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Old 05-13-2010, 10:24 AM   #3
 
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Here's a few more things coming to my mind apart what I send you in PMs already....

The fert you're using I donno it but appears safe for the RCS from what you say; even Flourish Comprehensive (what I'd rec for plants) has a trace amount of Copper something like 0.0001% and that's safe as well, high amounts or hardcore dosed tanks is a issue for them thou but not if you follow the label's instructions.

The Diatoms (brown algae looking like someone sprinkled cinnamon over your tank decor/ plants) just wipe it off by hand before you do a weekly w/c and then suck it up with the vacuum, it'll be gone in no time once the tank starts establishing.

The Hair algae just take a non-used toothbrush and twist it up in there and take it out, will also subside once established from my experience, often seen to subside QUICK when you add fish as you're adding co2.

Now the one you ref to as black/ gray: Does this more look like a slime coat over plants & gravel OR does it look more like small bunches of short hair mainly along the edges of plant leaves?

Last but not least what I'd do was this my tank, let it fully finish cycle. Then add the fish you want, monitor parameters as they slightly may rise again (NO's) once they have been checking out with 0's for at least 2 week (pers I'd rather do 4 weeks) then I'd add the RCS. Why would I do this? Cause all shrimp not only RCS are VERY sensitive to new set ups a small spike in NO's has been known to kill a whole group flat out in a few hrs and you come home to a bunch dead RCS and you'd not wanna do that; so to be rather safe then sorry let the tank run a few weeks with fish only, gives the plants time to develop and the algae time to subside cause once you add shrimp in there you'd def NOT wanna handle any "algae-chemicals" ever in that tank.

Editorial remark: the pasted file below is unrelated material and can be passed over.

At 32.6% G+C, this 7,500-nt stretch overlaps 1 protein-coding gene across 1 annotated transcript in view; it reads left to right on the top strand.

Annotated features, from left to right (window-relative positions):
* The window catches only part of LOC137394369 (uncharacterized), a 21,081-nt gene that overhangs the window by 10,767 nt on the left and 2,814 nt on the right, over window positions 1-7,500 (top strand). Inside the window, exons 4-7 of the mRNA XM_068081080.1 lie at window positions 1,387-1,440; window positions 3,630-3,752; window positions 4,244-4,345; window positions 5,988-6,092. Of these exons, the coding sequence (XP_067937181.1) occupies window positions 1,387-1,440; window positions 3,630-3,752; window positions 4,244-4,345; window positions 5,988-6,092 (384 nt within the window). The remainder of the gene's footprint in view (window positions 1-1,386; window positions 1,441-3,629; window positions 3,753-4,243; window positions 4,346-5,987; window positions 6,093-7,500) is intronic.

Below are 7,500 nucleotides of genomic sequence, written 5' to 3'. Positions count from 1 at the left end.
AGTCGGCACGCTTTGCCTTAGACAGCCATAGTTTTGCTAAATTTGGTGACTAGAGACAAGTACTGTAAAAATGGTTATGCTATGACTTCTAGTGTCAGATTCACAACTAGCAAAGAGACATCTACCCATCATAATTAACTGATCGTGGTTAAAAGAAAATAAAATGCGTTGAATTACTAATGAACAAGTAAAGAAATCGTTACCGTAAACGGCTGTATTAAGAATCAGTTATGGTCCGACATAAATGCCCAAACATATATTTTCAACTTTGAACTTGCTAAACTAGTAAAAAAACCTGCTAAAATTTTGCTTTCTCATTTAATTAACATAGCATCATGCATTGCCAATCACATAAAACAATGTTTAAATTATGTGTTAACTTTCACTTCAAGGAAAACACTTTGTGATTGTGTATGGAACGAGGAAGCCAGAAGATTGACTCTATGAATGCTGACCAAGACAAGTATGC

While the algae you describe are often seen in new set ups they disappear quick too, if they don't you need to make adjustments (eg less fert may be needed for the amount plants you have in there so you "starve" out the algae as the plants will take up the ferts provided).

And just out of curiosity what's your hardness with the pH 7 do you know? Being neutral that's a good start for the shrimp I had found they breed better with less hard water thou and I know breeding them was also one of your thoughts.
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Old 05-13-2010, 10:53 AM   #4
 
Quote:
Originally Posted by iamthebatman
How are you cycling the tank?
I did use fish food to cycle kick off the cycle, but that led to a fungus, thanks to Byron's advice it was removed from the tank. The remaining cycle elements came from LFS tank plants.

Quote:
Originally Posted by Angel079 View Post
Now the one you ref to as black/ gray: Does this more look like a slime coat over plants & gravel OR does it look more like small bunches of short hair mainly along the edges of plant leaves?